New from the “Fox to Hold Town Halls About Henhouse Security” Department: Bill Cosby, recent recipient of a mistrial in the sexual assault case against him (prosecutors intend to retry), plans to host a series of town halls about not committing sexual assault. Hahaha, no, the town halls will be about sexual assault and the legal system, or specifically not being the victim of lying bitches accusing you of sexual assault.
I saw Wonder Woman last night, and here’s the completely spoiler-free part of my review: You should go see it. We saw it in IMAX 3D, and I would pay IMAX 3D money to see it that way again. The Boy said he would just as happily have watched it at home after it hits Redbox, but he still liked it and thought it was cool.
The important thing is that the action was great, the story was believable and touching, the characters were three-dimensional, the character arcs were compelling, and there were some parts where I teared up. (I also teared up at the commercial where the parents put the lion’s mane on the dog, so take that as you will.) It’s really good. You should see it. I’m serious, you should.
Read on for spoilers.
Since the release of a video featuring Donald Trump unwittingly speaking into a hot mic about how great it is that his celebrity allows him to nonconsensually grab women’s genitals without consequence, Trump has thrice dismissed the celebration of sexual assault as “locker room banter” or “locker room talk.” Pro athletes across the U.S. have united to say that, in fact, such banter is not acceptable in any of the locker rooms they frequent. (You can take that with as many grains of salt as you choose.) But it raises the question: If that banter isn’t happening in the locker rooms of the Dodgers or the Falcons or the Clippers, in which locker rooms is it taking place?
There is still one more chilling but less-discussed aspect of the Trump video. Yes, his language is vulgar, and yes, his casual discussion of sexual assault is horrifying. But two reporters, in separate pieces, point out that there’s something even more disturbing about the video: the way they talked about actress Arianne Zucker, Trump’s costar-to-be, as she waited, unsuspecting, at the end of their bus trip.
[Content note for sexual assault]
On Friday, the Washington Post published a heretofore unseen video from 2005 in which Donald Trump, in the Access Hollywood bus on the way to a cameo on “Days of Our Lives,” gives us a good look at how much he really respects women. Talking with Billy Bush, into a mic that he didn’t know was hot (Donald, are you sure that a malfunctioning microphone isn’t the best thing for you at this point?), he makes it clear that no, women aren’t more than objects to be evaluated, disparaged, and abused at his whim.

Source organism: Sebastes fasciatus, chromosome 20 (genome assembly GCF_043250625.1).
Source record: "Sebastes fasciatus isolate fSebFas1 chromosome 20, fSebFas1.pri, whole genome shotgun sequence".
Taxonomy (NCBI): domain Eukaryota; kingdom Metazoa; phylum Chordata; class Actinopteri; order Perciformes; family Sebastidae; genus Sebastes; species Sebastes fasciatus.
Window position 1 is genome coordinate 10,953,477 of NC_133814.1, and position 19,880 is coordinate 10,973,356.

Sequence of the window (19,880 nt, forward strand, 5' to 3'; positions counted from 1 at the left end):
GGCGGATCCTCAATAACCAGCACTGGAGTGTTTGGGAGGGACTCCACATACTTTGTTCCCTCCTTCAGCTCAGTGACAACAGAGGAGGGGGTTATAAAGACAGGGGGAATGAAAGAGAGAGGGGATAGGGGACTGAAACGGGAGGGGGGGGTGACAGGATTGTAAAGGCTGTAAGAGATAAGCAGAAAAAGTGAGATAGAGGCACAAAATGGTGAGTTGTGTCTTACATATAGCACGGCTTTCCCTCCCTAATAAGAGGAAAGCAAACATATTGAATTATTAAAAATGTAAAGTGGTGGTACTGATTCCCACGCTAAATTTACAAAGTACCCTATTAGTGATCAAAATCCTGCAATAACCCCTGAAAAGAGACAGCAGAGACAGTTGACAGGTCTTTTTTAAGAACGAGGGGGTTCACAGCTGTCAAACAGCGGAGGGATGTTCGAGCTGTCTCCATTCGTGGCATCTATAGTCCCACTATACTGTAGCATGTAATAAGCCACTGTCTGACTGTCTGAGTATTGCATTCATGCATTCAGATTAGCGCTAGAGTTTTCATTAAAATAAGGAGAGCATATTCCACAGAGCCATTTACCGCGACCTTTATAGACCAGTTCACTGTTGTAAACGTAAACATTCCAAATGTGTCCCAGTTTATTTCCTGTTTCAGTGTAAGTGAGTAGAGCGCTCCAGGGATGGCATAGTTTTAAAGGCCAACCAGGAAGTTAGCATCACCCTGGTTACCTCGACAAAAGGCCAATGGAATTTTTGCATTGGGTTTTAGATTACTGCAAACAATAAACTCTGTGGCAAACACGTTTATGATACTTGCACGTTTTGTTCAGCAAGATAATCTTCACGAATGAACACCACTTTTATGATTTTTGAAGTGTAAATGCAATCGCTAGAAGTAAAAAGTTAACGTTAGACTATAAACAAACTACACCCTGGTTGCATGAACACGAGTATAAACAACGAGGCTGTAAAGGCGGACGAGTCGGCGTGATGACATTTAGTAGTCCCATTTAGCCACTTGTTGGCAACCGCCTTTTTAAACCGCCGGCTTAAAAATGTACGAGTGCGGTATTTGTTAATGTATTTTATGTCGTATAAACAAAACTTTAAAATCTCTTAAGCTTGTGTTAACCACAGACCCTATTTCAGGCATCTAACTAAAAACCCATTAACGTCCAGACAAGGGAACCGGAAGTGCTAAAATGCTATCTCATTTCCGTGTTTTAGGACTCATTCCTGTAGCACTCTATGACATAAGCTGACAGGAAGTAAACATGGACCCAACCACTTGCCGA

[Content note for racism and child sex abuse]
I get that we’re supposed to love Amy Schumer and Lena Dunham on account of they aren’t thin, and that they’re proudly imperfect and not trying to be perfect, and that they’re bold enough to do raunch humor even though women aren’t supposed to do that, and whatever, I get it. They do catch a lot of criticism for being self-absorbed and self-unaware, for occasionally poking their head out of their hole long enough to do something shitty, double down ‘cause haters, and then apologize (sometimes) and go back to their self-absorption. But I have to posit that maybe Dunham’s super-white TV-Brooklyn is actually the best place for her. Because dress her up in a tux and march her out into real-life Manhattan, and she’s going to end up sitting next to Odell Beckham at a gala and assigning him misogynistic motives for not hitting on her like apparently he was supposed to. And then complaining about the “outrage machine” on Twitter (doubling down, haters)… and ultimately apologizing.
So I’m totally cool with being done with them.
On Monday night, Donald Trump’s wife Melania touched hearts as she addressed the Republican National Convention, sharing the lessons she learned growing up as a black girl on the South Side of Chicago. As first spotted by journalist Jarrett Hill, Melania’s speech bore more than a passing resemblance to another speech at another convention about eight years ago — Michelle Obama’s 2008 address to the Democratic National Convention. The cribbed portion discussed the values that Michelle and Melania apparently share, including working hard for what you want in life and keeping your word.
Meryl Streep, what the fuck.
BERLIN (AP) — The Berlin International Film Festival became embroiled in the debate about diversity in the movie industry Thursday, with jury president Meryl Streep dismissing questions about the all-white panel by telling reporters that “we’re all Africans really.”
I wasn’t going to say something, but I’ve seen enough things being Said that I kind of had to say something, which I hate, because it puts me in the category of people who have said stuff. But here goes, and I’m sorry.
White people writing analyses and critiques of “Formation”: “Formation” isn’t about us, for us, or at us. At all.
Share your thumbs-ups and thumbs-downs here, for whatever production and whoever’s performance, and feel free to go to town with subtext and meta-commentary. Just please be spoiler-aware for those readers who haven’t managed to catch up with various books/movies/TV yet.
I’ll get you started. Consider going to see The Dressmaker.